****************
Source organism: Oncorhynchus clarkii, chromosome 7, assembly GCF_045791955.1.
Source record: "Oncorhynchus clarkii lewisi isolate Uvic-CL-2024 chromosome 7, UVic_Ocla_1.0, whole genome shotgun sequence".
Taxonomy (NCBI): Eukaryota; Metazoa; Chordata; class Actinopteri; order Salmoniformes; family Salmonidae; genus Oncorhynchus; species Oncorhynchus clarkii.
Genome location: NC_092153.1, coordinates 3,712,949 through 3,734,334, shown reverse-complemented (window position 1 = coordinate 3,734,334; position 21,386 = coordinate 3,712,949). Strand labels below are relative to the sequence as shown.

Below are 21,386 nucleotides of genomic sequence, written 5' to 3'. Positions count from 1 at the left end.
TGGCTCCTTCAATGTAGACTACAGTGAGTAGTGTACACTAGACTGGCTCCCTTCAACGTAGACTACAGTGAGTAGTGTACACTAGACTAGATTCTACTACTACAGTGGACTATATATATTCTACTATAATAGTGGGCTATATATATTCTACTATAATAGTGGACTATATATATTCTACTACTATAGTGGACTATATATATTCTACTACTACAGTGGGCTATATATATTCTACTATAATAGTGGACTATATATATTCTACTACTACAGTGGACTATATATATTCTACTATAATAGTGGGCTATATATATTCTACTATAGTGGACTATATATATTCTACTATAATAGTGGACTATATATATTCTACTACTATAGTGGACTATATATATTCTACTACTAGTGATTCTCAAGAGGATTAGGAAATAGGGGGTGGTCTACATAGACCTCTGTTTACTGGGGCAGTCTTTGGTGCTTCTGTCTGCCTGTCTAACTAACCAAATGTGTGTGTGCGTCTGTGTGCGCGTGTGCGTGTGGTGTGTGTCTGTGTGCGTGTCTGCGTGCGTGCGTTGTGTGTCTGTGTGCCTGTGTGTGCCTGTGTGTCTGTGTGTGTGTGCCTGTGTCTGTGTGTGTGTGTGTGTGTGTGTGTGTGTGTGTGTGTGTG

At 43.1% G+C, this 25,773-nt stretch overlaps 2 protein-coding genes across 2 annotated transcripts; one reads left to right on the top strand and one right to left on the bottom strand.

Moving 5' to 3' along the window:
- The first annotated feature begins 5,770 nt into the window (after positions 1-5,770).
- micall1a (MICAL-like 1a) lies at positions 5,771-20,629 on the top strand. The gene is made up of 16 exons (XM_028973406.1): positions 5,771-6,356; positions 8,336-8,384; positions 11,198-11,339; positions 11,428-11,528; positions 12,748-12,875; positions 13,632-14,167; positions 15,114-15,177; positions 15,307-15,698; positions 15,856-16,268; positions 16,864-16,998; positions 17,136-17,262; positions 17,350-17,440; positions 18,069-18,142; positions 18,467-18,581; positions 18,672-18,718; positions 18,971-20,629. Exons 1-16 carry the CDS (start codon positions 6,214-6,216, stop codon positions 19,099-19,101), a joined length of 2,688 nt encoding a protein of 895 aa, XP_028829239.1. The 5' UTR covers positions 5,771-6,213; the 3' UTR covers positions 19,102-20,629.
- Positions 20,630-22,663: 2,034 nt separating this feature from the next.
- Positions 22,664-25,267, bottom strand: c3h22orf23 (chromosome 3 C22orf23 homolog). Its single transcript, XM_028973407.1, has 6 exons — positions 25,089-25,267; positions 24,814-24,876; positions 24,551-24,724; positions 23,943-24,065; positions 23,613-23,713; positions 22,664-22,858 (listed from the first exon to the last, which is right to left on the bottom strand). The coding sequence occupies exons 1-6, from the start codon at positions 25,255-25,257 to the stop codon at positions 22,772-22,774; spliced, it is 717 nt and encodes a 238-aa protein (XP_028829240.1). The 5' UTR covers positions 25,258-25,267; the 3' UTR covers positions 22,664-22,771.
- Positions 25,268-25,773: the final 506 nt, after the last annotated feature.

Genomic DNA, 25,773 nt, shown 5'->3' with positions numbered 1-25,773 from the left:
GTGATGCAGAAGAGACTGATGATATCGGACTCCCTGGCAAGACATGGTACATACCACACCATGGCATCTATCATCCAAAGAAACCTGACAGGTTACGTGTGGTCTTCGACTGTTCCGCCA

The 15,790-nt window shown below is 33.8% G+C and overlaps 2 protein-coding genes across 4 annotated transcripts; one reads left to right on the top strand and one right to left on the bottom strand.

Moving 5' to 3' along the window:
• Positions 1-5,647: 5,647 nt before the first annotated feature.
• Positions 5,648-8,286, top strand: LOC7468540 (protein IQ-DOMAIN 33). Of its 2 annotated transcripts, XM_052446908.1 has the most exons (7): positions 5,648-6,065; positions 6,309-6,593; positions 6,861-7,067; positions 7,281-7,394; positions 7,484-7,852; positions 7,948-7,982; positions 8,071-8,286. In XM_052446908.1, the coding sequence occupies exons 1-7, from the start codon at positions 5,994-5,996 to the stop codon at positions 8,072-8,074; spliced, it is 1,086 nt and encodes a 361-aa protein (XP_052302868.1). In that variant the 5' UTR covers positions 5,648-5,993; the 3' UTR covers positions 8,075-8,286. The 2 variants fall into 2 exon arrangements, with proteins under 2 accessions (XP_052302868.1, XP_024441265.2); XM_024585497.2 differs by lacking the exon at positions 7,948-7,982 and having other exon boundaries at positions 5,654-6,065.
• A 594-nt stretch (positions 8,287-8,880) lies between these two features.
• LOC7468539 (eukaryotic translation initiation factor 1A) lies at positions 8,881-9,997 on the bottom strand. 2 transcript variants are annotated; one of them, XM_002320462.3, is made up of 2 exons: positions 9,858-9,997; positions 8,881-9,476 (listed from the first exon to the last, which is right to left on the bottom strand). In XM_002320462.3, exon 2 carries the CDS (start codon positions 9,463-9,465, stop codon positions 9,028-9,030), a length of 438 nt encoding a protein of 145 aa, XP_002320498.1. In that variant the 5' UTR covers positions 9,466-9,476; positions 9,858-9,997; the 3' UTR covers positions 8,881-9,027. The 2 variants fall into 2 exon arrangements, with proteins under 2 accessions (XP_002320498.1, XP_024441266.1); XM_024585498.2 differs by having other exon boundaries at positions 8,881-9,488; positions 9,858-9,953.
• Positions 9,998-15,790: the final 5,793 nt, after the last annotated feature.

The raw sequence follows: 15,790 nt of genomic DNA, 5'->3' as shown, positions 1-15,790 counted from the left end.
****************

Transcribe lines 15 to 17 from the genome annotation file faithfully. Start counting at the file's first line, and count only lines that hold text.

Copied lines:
GTGATGCAGAAGAGACTGATGATATCGGACTCCCTGGCAAGACATGGTACATACCACACCATGGCATCTATCATCCAAAGAAACCTGACAGGTTACGTGTGGTCTTCGACTGTTCCGCCA

The 15,790-nt window shown below is 33.8% G+C and overlaps 2 protein-coding genes across 4 annotated transcripts; one reads left to right on the top strand and one right to left on the bottom strand.

Moving 5' to 3' along the window: